|Publication number||US4141017 A|
|Application number||US 05/765,324|
|Publication date||Feb 20, 1979|
|Filing date||Feb 3, 1977|
|Priority date||Feb 3, 1977|
|Publication number||05765324, 765324, US 4141017 A, US 4141017A, US-A-4141017, US4141017 A, US4141017A|
|Inventors||W. S. Henrion|
|Original Assignee||Texas Instruments Incorporated|
|Export Citation||BiBTeX, EndNote, RefMan|
|Patent Citations (4), Referenced by (3), Classifications (4)|
|External Links: USPTO, USPTO Assignment, Espacenet|
1. Field of the Invention
This invention relates to thermal printers and more specifically to coincident current activation of semiconductor mesas forming a thermal printhead when there are more mesas than x and y input drive lines.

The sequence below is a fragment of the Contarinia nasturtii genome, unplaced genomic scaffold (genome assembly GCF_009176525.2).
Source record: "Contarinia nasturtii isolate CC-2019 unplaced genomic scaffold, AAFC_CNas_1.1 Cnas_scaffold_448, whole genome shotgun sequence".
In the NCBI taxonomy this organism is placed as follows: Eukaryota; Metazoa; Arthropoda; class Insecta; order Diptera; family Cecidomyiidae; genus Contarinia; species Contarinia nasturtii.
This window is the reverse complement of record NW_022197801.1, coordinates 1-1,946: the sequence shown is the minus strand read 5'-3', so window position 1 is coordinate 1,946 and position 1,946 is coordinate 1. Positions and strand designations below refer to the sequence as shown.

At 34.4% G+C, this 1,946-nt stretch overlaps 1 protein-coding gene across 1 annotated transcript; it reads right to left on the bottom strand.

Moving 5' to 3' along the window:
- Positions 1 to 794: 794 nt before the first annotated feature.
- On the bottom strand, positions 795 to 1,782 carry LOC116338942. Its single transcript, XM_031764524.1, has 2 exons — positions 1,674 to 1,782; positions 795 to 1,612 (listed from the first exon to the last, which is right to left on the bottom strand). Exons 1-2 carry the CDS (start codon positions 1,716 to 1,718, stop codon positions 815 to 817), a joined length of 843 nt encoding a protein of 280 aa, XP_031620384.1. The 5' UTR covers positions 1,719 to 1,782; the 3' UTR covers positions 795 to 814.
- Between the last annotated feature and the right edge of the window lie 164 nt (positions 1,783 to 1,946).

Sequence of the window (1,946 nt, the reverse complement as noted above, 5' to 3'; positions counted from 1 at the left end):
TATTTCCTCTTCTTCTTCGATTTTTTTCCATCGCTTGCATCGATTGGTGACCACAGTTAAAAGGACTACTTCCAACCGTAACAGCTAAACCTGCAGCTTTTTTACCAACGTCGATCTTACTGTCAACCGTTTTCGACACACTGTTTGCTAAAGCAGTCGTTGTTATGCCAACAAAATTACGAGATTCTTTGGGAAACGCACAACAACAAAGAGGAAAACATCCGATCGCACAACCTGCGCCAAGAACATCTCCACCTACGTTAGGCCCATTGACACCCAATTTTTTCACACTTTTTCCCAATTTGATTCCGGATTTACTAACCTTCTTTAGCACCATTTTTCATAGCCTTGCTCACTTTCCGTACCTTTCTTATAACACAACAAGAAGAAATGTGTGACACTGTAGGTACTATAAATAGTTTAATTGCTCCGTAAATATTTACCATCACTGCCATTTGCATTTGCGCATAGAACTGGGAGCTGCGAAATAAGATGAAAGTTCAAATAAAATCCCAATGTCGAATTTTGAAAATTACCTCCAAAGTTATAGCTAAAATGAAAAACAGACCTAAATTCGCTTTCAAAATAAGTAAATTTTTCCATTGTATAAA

2. Description of the Prior Art
In the past, semiconductor mesas of thermal printheads were typically activated by a single signal provided on a single conductor to each mesa. For example, a 5×7 mesa printhead required a total of 35 input lines.
More recently, the mesas of a thermal printhead have been provided with a latching heater circuit for providing a hot spot at the surface of the mesa, the latching circuit being responsive to a pair of coincident currents provided on a pair of intersecting coincident current lines, the mesas being arranged in a matrix requiring two signals for activation. In this manner, a 5×7 mesa array is activated by a total of 12 input drive lines.